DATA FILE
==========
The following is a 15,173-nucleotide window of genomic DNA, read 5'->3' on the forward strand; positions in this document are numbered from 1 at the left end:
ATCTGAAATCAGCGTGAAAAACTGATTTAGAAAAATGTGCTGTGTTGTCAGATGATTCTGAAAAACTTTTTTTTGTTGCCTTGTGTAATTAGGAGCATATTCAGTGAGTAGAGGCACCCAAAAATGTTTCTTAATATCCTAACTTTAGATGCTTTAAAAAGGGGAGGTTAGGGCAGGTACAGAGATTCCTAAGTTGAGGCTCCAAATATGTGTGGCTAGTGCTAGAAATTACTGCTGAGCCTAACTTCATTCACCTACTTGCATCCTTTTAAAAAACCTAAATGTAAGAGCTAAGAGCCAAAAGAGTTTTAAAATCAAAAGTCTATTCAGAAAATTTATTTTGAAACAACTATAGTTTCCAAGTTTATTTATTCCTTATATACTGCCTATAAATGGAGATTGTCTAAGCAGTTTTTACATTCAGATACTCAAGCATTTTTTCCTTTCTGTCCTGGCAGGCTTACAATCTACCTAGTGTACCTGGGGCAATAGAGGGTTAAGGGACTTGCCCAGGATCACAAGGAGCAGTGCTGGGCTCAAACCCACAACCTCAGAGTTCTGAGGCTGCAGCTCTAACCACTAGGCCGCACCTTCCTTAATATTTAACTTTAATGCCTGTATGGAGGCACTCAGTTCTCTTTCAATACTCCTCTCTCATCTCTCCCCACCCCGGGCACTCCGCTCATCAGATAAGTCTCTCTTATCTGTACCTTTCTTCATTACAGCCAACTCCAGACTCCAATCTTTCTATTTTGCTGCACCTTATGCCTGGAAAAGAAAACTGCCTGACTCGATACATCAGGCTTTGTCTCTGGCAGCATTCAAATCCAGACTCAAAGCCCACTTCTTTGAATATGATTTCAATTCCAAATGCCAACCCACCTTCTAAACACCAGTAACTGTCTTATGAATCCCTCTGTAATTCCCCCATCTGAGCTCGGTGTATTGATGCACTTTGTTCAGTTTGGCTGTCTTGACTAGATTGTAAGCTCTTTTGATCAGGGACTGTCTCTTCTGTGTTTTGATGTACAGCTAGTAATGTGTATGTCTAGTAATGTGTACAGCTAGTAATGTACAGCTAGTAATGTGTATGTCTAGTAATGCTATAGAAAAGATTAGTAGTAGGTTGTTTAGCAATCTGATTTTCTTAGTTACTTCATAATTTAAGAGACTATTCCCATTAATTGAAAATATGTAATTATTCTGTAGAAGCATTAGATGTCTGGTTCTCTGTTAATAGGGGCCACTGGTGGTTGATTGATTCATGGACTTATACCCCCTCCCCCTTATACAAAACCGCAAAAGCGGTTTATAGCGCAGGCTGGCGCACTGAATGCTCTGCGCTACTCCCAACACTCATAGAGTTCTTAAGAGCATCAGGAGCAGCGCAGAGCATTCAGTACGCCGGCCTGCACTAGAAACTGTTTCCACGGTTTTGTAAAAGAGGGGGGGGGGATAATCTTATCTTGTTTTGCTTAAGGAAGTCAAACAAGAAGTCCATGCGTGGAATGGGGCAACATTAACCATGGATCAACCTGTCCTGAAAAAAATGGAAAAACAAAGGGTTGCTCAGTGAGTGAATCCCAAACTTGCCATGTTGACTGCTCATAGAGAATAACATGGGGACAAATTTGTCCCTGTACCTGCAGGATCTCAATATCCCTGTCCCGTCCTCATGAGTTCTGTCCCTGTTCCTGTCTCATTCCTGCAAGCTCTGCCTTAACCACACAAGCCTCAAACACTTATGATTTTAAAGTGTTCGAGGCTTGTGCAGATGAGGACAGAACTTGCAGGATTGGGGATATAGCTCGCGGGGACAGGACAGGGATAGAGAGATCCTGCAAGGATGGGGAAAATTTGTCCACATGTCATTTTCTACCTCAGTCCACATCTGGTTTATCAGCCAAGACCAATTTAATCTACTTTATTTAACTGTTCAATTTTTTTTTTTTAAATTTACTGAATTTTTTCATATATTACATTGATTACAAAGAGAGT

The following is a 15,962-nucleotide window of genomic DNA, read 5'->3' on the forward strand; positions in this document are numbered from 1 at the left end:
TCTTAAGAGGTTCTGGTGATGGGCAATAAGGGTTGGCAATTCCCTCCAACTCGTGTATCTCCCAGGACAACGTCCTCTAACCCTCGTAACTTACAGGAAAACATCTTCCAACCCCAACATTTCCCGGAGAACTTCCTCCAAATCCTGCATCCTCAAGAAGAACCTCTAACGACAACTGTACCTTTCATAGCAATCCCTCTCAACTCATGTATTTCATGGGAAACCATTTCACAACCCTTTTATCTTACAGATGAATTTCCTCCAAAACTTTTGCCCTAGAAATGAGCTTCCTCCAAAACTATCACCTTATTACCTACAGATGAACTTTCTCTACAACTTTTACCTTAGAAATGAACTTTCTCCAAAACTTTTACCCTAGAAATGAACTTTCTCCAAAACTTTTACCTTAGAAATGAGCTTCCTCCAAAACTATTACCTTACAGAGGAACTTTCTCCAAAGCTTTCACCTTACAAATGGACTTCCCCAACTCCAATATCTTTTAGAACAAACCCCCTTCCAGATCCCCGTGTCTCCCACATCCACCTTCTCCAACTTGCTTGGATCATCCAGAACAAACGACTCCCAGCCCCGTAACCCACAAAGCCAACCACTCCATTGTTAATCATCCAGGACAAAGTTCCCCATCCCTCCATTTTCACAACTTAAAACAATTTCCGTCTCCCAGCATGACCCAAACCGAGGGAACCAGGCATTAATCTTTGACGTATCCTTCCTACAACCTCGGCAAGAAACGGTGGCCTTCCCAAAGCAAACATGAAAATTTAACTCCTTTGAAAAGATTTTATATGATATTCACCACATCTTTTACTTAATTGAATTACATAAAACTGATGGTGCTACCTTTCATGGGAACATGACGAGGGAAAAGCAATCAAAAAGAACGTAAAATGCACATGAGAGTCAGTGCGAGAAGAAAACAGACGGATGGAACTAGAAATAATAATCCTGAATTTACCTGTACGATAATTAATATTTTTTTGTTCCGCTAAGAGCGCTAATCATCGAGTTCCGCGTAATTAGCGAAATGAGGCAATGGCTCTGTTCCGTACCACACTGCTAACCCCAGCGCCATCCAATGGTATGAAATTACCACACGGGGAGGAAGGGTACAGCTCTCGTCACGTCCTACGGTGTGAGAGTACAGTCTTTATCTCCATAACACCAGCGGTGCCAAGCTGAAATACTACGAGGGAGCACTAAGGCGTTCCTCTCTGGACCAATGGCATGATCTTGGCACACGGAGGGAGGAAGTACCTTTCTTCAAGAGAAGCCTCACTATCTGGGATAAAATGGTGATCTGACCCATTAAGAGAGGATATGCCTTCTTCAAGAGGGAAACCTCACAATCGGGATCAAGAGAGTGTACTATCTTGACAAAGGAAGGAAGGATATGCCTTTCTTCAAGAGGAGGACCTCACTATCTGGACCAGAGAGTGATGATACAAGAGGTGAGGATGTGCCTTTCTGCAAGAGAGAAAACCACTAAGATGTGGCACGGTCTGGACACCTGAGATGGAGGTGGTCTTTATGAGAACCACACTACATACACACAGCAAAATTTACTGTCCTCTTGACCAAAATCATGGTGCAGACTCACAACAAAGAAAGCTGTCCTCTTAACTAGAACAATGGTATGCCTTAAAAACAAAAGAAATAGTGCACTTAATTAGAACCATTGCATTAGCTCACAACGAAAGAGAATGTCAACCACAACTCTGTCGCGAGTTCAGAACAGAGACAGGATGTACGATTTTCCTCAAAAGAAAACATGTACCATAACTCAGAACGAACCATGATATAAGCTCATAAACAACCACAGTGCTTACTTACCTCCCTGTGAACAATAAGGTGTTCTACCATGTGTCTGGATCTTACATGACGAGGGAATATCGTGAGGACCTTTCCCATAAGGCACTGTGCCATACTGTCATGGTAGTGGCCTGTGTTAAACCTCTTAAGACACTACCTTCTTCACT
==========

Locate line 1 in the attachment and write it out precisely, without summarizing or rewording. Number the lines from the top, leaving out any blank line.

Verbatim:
The following is a 15,173-nucleotide window of genomic DNA, read 5'->3' on the forward strand; positions in this document are numbered from 1 at the left end: